- Pharisees. The Pharisees are the forerunners of todayâ€™s modern rabbinic Judaism. Mostly composed of intellectuals, Pharisees included teachers of the law, scribes, and other high standing members (Lk 11:52). They were the most prestigous group in Jesusâ€™ time. They accepted the Old Testament doctrines, rigidly adhering to the Mosaic law by emphasizing the laws of outward religiosity and purity. Many Pharisees (we cannot say all) felt they were above the people, being self-righteous and full of pride. Emphasizing outward form, many Pharisees were hypocriticalâ€”laying heavy burdens on the peopleâ€”burdens they themselves would not bear. The Pharisees would eventually plan Jesusâ€™ demise. We donâ€™t want to give the false impression that every Pharisee was evil or hypocritical, yet their portrayal in the New Testament was a sign of the times. The position and social environment of the times naturally led those in positions of power to a â€œholierâ€ and â€œbetter than thouâ€ attitude. The temple system was pretty corrupt by Jesusâ€™ time. Jesus once saw a poor widow put in her whole livelihood for the temple treasury (cf. Mt 23:14), yet the Pharisees came up with rules for their own benefit (Mk 7:11â€“13). Where was the justice there? Christians are often accused by modern Jews of giving the Pharisees a bad reputation, yet the times indicate there was a rampant abuse of power.
- Sadducees. The Sadducees were made up of the high priest and his associates (Acts 5:17). Their doctrines were often opposed to the Pharisees. The Sadducees only upheld the authority of the Torah (or Pentateuch) and the writings. They did not believe in the eternal soul or the resurrection of the dead. They did not believe in angels, demons, or future judgment (Mk 12:18; Acts 23:8). The Sadducees, like the Pharisees, opposed Jesus and his ministry. They, like the Pharisees, plotted to take Jesusâ€™ life.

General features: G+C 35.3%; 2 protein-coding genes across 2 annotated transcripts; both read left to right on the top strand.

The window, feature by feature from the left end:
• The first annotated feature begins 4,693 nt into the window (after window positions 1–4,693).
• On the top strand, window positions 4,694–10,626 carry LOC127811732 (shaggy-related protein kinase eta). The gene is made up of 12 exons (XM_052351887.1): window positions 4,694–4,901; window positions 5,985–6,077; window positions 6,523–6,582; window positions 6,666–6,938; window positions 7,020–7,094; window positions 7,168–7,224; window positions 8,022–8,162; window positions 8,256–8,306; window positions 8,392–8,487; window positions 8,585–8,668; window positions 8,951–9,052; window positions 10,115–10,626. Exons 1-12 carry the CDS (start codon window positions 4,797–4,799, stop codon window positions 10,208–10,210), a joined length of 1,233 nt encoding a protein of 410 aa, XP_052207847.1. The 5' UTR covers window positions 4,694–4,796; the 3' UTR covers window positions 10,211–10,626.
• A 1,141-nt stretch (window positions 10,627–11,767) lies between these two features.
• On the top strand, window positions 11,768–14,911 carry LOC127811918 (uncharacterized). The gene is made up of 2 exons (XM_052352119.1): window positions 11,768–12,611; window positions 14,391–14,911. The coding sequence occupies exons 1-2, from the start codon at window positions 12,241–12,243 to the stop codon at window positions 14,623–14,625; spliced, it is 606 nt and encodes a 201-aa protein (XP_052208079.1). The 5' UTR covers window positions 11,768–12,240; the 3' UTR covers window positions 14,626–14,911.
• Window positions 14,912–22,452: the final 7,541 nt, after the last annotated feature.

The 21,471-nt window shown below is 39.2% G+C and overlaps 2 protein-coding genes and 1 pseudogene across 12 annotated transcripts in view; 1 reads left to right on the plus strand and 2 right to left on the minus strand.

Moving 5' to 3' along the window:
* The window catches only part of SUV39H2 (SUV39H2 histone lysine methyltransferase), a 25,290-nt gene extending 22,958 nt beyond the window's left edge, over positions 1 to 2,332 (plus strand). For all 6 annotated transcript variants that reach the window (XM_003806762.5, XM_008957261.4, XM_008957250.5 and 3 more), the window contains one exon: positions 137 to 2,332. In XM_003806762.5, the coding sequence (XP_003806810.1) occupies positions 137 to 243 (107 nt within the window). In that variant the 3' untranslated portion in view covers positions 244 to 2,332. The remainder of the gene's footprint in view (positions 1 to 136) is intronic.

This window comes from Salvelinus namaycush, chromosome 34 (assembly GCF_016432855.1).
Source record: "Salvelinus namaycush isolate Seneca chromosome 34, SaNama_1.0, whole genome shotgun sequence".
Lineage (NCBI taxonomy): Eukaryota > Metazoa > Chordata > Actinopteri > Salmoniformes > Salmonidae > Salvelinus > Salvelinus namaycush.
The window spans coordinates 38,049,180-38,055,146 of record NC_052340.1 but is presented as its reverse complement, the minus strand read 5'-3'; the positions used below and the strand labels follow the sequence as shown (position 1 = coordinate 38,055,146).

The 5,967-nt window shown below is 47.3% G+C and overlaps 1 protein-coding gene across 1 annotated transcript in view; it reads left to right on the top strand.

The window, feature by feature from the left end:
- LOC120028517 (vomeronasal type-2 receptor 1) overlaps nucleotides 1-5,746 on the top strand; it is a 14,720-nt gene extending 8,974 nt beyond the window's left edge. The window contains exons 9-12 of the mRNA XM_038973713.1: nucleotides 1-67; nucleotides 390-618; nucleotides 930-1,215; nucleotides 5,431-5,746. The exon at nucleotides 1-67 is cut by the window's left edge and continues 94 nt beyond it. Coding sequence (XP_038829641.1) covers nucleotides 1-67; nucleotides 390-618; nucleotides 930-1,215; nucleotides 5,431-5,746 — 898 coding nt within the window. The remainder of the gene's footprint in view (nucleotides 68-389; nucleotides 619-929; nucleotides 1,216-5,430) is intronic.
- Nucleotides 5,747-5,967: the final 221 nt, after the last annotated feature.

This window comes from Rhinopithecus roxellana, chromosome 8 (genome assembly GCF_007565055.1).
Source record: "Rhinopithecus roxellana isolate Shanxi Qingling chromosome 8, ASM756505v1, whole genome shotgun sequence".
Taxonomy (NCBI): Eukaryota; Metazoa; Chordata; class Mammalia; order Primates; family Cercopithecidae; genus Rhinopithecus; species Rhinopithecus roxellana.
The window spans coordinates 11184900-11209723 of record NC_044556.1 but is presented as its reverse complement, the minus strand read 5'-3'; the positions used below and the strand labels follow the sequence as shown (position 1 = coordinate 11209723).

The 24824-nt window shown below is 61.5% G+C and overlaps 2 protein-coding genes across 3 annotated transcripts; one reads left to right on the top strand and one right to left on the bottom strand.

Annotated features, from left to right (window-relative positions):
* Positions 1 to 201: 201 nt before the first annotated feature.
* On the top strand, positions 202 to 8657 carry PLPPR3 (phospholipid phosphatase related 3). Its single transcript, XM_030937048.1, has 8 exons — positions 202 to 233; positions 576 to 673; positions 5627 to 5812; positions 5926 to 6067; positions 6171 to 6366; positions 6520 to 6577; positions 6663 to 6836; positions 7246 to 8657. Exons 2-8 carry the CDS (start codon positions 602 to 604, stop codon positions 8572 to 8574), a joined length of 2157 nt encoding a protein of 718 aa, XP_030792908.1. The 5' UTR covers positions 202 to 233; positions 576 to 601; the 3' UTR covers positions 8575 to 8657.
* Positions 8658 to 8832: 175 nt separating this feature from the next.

- Herodians (royal faction). Herodians were a political party. When Judah became a vassal state of Rome, Herod the Great became king. Herod was an Idumean, considered a half-Jew by the Pharisees. Herod would convert to the Jewish religion and be circumcised, which is why he was called a Jew. The Jews, seeking political freedom and independence, hoped their support for Herod would help them expand their power. Thus, the Herodian party was formed (Mt 22:16). In Jesusâ€™ time, Herod Antipas, Herod the Greatâ€™s son, was the Galilean king (Lk 23:6â€“7).
- Zealots. Bible scholars who have read Josephus, a historian of the first century, used to believe there was a longstanding organized group that led the Jewish revolt of 66â€“74 C.E. against Rome. Many scholars now believe the reconstruction of such an organized group is unnecessary based on Josephusâ€™ accounts. Scholars now say zealots were not around sixty years before the revolt of 66â€“74 C.E.; rather, they now believe zealots initially formed when the Jewish revolt began. The zealots, then, were a network of groups with a common goal of overthrowing Rome. Many of the members were bandits. The Sicarii or â€œdagger people,â€ numbered among the zealots, would often just gut people on city streets with their blades. Simon, one of Jesusâ€™ twelve disciples, was called a zealot (Mt 10:4). However, we do not know in what sense the Bible called Simon a zealot. If, as scholars now believe, the zealots were not an organized force at Jesusâ€™ time, then Simon was zealous in some way we do not know about. The Bible does not mention much about the zealot party, so the new consensus that zealots were not around at Jesusâ€™ time carries some weight. However, at this point, we simply do not know much about the history of the zealots.